There are certain things you just know about yourself – like whether or not you’d be cut out for daring interplanetary exploration. Personally, I can confidently say I wouldn’t be much good.
However, in this sci-fi franchise, I’d be well-qualified. From the hardscrabble marines of Aliens to the inept scientists of Prometheus, Xenomorph Expedition’s workforce aren’t exactly first draft.
This brings us to the Covenant, a beautiful hunk of a ship housing a crew of married couples, jolted out of hypersleep by a neutrino burst. (Yes I totally know what that is.) Playing nursemaid is Walter (Michael Fassbender), the nice android brother/updated model to Prometheus‘ smarmy malcontent David.
Now, I loved Prometheus. I loved David (the crew were so stupid and hostile he had to murder them) and sole human survivor Shaw (Noomi Rapace); I loved the blueness, the weirdness of it. I was probably alone in the universe in just wanting Prometheus 2: More Dodgy Philosophizing.
Instead we’ve got Covenant. Its newly-awakened crew are lured from their target planet by an eerie transmission of Shaw singing John Denver’s ‘Take Me Home, Country Roads‘. Upon hearing her, I realized I didn’t care about these new Covenant losers, and I never would.
The only person against deviating from their planned course is the boring Ripley stand-in Daniels (Katherine Waterston). Widowed when Captain James Franco got Anakin Skywalker’d in his malfunctioning sleep pod, she’s now second-in-command to Billy Crudup’s wimpy Captain Arm (OK it’s Oram, but it sounded like they were saying ‘arm’).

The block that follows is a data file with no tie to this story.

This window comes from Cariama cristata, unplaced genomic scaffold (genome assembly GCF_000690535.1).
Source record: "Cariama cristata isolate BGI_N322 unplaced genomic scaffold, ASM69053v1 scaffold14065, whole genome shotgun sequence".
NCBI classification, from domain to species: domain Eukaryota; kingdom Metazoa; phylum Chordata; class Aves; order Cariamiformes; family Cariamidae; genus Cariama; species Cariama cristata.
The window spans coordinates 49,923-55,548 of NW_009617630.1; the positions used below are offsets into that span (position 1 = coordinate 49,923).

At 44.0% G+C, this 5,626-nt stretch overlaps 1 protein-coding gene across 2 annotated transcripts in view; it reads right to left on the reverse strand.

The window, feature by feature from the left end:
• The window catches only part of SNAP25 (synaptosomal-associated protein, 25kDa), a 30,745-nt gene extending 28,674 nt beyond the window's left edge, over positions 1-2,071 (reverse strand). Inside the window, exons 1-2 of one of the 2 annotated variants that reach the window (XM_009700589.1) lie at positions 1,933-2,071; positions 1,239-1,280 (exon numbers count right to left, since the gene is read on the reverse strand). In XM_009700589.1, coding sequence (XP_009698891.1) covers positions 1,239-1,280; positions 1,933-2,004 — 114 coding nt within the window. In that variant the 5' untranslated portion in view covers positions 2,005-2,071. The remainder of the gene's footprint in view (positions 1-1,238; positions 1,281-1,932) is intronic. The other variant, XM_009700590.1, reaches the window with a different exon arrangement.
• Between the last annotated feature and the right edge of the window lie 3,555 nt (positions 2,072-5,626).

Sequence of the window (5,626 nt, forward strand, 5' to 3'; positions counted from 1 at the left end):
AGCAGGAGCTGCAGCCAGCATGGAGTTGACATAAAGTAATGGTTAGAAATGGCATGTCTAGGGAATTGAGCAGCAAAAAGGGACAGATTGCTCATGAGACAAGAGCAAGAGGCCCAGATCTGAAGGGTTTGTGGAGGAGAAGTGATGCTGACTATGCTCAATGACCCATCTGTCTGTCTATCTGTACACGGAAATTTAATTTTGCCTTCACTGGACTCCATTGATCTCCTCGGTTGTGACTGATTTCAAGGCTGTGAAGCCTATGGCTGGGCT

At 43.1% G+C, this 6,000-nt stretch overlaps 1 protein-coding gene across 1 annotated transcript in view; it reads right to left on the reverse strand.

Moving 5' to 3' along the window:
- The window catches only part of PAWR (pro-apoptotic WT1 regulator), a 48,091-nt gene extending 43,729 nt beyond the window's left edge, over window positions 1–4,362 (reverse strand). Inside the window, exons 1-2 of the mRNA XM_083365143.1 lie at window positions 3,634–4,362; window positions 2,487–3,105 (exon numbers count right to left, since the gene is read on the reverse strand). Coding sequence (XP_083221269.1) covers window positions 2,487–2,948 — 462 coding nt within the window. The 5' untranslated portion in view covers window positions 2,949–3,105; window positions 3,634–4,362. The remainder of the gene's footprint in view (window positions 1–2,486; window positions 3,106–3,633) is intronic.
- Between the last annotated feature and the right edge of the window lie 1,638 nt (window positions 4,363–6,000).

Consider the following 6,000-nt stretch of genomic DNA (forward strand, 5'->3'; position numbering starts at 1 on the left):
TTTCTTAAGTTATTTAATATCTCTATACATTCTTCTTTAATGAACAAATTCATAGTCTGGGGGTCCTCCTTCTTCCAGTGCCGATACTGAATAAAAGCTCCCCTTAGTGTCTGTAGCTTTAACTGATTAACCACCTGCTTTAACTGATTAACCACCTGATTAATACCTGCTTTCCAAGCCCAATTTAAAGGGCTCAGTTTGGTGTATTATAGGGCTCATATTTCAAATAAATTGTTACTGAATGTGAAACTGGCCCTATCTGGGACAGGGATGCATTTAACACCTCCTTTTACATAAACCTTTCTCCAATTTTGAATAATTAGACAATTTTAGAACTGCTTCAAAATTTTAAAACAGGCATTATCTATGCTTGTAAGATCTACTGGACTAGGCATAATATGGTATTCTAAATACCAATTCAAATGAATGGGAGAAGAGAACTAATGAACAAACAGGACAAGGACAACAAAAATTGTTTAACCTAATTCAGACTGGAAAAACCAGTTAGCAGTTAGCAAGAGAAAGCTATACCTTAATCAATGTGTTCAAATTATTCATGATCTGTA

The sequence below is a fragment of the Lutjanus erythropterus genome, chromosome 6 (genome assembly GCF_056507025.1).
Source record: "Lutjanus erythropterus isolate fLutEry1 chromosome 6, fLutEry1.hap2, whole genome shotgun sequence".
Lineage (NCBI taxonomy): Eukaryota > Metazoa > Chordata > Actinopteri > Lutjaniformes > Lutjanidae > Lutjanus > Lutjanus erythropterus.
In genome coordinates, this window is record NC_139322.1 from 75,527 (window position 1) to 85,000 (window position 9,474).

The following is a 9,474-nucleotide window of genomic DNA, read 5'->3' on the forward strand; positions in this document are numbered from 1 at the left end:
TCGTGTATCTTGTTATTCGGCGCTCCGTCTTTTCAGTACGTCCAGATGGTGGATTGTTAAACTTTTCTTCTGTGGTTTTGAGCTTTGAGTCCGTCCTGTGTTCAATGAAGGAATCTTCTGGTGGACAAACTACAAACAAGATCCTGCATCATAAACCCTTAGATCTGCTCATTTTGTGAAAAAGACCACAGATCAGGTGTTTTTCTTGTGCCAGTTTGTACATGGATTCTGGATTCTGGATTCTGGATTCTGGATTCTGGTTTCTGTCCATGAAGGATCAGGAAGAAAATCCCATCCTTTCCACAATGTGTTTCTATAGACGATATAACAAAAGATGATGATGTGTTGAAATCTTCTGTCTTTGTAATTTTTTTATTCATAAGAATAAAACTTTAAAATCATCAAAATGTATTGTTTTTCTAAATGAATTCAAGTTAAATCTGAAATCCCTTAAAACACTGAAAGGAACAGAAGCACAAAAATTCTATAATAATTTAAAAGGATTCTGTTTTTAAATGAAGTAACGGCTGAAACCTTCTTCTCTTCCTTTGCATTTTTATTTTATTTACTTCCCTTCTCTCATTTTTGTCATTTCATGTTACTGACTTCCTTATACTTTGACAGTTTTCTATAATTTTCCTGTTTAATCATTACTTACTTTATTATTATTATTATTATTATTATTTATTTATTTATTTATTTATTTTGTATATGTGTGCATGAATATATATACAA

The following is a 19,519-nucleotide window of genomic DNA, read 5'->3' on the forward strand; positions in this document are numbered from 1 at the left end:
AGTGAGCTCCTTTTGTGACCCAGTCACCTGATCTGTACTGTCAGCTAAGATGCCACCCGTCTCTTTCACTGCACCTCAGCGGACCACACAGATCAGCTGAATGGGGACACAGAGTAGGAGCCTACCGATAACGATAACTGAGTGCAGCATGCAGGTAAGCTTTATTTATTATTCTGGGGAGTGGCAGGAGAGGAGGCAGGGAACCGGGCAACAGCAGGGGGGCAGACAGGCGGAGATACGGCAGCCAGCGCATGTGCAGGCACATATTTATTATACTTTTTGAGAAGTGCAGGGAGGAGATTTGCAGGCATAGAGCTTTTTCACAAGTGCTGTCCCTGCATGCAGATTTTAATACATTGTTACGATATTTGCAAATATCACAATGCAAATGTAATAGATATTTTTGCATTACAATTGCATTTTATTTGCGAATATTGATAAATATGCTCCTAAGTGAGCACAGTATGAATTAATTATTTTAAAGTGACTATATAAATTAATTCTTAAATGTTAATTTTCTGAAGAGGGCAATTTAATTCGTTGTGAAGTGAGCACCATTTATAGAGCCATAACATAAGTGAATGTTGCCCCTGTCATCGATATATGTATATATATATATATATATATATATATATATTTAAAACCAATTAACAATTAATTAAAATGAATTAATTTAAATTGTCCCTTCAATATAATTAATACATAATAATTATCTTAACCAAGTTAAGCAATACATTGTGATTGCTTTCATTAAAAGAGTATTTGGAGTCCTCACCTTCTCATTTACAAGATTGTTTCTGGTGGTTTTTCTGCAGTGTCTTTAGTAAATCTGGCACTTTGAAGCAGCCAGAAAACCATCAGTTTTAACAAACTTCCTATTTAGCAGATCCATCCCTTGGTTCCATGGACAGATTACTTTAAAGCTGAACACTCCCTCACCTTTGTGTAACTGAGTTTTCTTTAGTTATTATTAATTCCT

Daniels and Arm lead some of the other marrieds and a security team to explore this strange new world. Despite knowing nothing about it, they’re soon moaning and stopping for cigarette breaks like it’s a routine manoeuvre.
Luckily David (minus Shaw – sob!) is back, so ha-ha for our marrieds! Bye, suckers! David’s been busy experimenting with the Engineer’s black goo, which infects the Covenant idiots, who are so rubbish with firearms they shoot up their own landing craft.
We know where this sequel-prequel is headed: a CGI face-off with an Xenomorph in the halls of the Covenant. It’s Aliens, minus the snappy dialogue and (my earlier disrespect notwithstanding) the cool supporting cast.
People who didn’t like Prometheus (there were a fair few) have got their way: Alien Covenant is a return to typical, hardcore blockbuster terrain. They should back away from this franchise and send it back to a permanent cryo-sleep.
7 thoughts on “Alien: Covenant review – I don’t care about these losers”
This is a wonderfully written review with a considerable amount of personality and insight.
I think Alien: Covenant represented a paradigm shift for the series, which you can read in my review of the film:
If you find the piece to your liking then please comment and follow.
Alien: Covenant was a decent throwback to the old Alien movies, and I really loved how David’s character was handled. But I totally see where you’re coming from! I kinda wished Ridley Scott would stick to his guns as well, and not let the criticism against Prometheus get to him. More philosophising would have made for a much more interesting watch. Great post, Lindsay! 😀
Covenant was actually entertaining, just my little rant ‘cos it wasn’t P2!
Haha, really had to laugh about that Anakin Skywalker sentence: great stuff 😂 As for being alone: you are not. I loved Prometheus as well. I thought it was an utterly absint movie, and I gave it high praise in my recent review for it. While I did not dislike Covenant, I did find Prometheus to be the better movie. Covenant went down a pretty predictable path, but also had a very dark atmosphere which I really liked. The script for part 3 is already finished from what I have heard, and supposedly it is going to tie everything together. We will probably have to wait a while for the endresult though. Really great review, enjoyed reading it 😊
Covenant was fine really, just not what I wanted. 🙂
Great review. I loved Prometheus as well. I’m excited to see what information Scott still has in store for audiences.